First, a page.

Vitamin D, key to healthy immune system and bones
Vitamin D has proved to be a vital necessity these days: it not only protects our bones but also makes a decisive contribution to a strong and active immune system.
Within our bodies, vitamin D is transformed into a real hormone with a variety of functions. One of its main benefits is to maintain calcium (and secondarily phosphorus and magnesium) and plasma levels at optimal levels to play their fundamental role in the mineralisation of the bone system at all stages of life.
“Other benefits are also the correct regulation of neuromuscular activity, the transduction of chemical signals between the various organs and, very importantly, the modulation of the natural defence system against infection”, says Dr Vicente Mera, head of the Internal Medicine area.
Crucial for activating the body’s defences
A recent study by the University of Copenhagen, and published in Nature Immunology, confirmed that vitamin D is absolutely essential for activating the immune system so that it is effective in providing strong defences against external threats. Without vitamin D, the so-called T cells (which are responsible for eradicating viruses and bacteria) do not react to serious infection.
T-cells are a type of white blood cell that is able to detect and suppress groups of bacteria and viruses that get into our bodies.
When they are exposed to a pathogen from outside, they emit a kind of receptor that looks for vitamin D in order to act. If they do not find it, the T-cells will not even be able to mobilise.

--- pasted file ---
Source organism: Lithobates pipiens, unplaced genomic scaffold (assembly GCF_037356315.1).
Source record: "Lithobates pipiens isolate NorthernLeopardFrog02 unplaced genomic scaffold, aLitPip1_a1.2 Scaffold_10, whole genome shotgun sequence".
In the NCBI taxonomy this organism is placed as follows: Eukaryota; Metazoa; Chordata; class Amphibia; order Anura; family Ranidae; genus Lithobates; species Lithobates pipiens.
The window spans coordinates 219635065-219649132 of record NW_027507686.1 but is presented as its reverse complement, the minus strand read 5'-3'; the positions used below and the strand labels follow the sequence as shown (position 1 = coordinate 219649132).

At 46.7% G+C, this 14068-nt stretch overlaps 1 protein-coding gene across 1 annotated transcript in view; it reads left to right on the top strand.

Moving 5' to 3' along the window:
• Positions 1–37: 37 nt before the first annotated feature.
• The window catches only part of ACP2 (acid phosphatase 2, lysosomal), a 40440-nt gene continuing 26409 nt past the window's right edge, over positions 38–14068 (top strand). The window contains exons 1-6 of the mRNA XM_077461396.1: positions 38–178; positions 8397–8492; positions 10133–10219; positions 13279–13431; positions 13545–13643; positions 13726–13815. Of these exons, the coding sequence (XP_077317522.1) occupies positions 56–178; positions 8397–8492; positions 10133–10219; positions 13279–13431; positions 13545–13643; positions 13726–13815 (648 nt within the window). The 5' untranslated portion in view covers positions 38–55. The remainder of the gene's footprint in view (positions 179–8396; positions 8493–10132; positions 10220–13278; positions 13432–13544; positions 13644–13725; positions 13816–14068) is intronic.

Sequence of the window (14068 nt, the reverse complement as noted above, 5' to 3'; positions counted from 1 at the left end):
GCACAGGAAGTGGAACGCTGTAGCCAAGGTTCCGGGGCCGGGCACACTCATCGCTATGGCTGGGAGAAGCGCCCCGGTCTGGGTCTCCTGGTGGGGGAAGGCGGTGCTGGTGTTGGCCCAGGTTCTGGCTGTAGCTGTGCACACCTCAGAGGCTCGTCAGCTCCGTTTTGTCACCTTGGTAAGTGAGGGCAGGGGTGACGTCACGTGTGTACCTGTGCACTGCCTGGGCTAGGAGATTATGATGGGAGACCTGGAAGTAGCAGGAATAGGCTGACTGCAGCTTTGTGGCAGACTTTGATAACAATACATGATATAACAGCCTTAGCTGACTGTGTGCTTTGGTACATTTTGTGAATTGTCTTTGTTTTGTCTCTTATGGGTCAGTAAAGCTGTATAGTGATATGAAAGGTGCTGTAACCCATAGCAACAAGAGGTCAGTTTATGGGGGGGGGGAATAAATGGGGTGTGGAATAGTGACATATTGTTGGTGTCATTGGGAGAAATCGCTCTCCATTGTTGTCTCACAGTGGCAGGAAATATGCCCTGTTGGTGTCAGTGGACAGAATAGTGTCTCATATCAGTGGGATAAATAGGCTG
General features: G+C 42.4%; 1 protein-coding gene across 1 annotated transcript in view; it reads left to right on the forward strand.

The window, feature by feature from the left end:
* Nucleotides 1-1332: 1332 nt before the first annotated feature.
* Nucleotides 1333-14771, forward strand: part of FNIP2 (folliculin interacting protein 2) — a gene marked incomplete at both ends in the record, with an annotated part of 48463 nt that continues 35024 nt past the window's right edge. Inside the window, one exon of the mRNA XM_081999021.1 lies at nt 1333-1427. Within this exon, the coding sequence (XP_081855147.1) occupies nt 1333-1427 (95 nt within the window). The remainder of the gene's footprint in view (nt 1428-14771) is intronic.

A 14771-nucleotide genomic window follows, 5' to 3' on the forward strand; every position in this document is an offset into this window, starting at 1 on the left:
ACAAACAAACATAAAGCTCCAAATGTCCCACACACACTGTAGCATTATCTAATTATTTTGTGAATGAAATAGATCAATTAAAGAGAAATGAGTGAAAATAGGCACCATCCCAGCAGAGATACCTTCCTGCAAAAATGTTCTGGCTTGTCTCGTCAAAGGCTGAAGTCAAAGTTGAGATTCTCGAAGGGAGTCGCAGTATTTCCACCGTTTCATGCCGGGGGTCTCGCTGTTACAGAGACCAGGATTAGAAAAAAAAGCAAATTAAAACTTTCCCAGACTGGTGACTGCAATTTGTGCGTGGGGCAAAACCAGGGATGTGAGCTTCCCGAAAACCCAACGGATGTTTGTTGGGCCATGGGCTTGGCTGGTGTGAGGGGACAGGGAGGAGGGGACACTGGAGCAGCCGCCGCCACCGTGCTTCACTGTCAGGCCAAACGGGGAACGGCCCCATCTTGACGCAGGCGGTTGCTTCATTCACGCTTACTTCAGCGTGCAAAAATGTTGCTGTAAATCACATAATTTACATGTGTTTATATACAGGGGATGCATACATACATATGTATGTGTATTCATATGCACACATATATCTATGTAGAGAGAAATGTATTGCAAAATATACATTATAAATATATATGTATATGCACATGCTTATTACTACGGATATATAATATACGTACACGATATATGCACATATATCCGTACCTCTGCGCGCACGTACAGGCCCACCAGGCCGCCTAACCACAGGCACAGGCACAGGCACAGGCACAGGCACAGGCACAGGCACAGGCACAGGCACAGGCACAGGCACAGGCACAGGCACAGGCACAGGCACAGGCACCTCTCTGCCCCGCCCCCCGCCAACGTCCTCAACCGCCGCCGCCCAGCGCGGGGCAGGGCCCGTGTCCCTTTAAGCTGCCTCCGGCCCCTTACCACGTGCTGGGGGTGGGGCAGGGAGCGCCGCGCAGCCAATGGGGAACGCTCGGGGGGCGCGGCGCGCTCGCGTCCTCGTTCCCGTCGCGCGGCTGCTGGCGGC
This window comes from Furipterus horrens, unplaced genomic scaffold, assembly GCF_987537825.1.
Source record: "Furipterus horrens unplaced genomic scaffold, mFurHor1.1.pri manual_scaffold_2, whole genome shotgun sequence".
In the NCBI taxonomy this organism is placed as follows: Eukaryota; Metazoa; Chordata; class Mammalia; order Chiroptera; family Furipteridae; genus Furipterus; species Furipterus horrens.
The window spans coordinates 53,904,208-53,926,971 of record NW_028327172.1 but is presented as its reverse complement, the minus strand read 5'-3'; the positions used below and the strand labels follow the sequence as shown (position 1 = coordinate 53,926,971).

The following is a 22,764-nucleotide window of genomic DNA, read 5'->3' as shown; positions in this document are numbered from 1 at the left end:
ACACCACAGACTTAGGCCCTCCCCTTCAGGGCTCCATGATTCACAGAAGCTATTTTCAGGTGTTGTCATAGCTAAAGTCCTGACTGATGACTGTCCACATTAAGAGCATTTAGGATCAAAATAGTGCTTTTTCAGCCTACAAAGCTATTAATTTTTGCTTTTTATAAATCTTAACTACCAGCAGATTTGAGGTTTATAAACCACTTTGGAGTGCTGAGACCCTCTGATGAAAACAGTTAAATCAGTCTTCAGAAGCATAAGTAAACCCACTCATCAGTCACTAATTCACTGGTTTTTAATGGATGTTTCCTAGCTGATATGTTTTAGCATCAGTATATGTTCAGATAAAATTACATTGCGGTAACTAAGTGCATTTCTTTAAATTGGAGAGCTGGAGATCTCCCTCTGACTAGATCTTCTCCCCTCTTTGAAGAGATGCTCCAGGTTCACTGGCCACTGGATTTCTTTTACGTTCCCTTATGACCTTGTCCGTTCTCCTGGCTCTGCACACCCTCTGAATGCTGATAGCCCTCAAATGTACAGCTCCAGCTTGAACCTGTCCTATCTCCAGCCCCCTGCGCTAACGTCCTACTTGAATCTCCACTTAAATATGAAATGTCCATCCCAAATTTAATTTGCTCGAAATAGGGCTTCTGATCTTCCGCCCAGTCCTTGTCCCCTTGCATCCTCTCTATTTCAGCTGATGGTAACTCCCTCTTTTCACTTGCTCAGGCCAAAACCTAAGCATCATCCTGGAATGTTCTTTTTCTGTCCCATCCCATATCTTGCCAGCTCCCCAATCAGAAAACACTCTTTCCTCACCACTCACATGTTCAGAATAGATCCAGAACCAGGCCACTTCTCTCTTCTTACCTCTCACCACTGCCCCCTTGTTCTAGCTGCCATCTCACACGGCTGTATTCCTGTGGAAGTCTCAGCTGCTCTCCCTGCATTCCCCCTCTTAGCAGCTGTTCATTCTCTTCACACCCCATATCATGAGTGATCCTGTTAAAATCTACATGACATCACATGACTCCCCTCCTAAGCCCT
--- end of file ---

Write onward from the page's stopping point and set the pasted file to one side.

According to the study’s findings, stable vitamin D levels in the body would considerably reduce the risk of infection, autoimmune diseases, certain types of cancer and osteoporosis.
How do we get a sufficient supply of vitamin D?
Obtaining vitamin D depends on several factors of varying importance depending on the individual and are often connected to each other.
“Mainly are the digestive contribution, exposure to sunlight, liver activation and especially the kidney. The interactions between the different levels are multiple, as well as the efficiency of the vitamin receptor in the different target organs, which can be the cause of symptoms and deficiency signs even with adequate plasma concentrations“, details Dr Vicente Mera.
It is essential to include foods rich in vitamin D in our diet. “In the SHA diet, we especially recommend foods of vegetable origin, as they do not have the disadvantages of animal products on body weight and cholesterol metabolism“, specifies the SHA Wellness Clinic specialist.
Another way of obtaining vitamin D is through exposure to the sun, although this is something to be handled with caution due to the harmful effects of ultraviolet rays.
And, of course, we should not forget about supplementation, which is especially useful for reaching places where food itself is not sufficient for whatever reason.
From skin to dietary deficiencies: when can vitamin D deficiencies appear?
There are several factors that can cause vitamin D deficiency. As Dr Vicente Mera points out, one of the most common is “not providing enough vitamin D-containing foods, for example in strict vegetarian diets or low consumption of fish from the high seas“.
Other reasons may include spending little time outdoors, living in climates with low sun exposure or using sunscreens. Also, the inability of the body to produce and use vitamin D due to some pathology, the most frequent being a coeliac disease, often undetected or under-diagnosed.
However, as Dr Vicente Mera points out, “a dietary deficiency of calcium and phosphorus is rare in developed countries because these minerals are found in milk and green leafy vegetables“.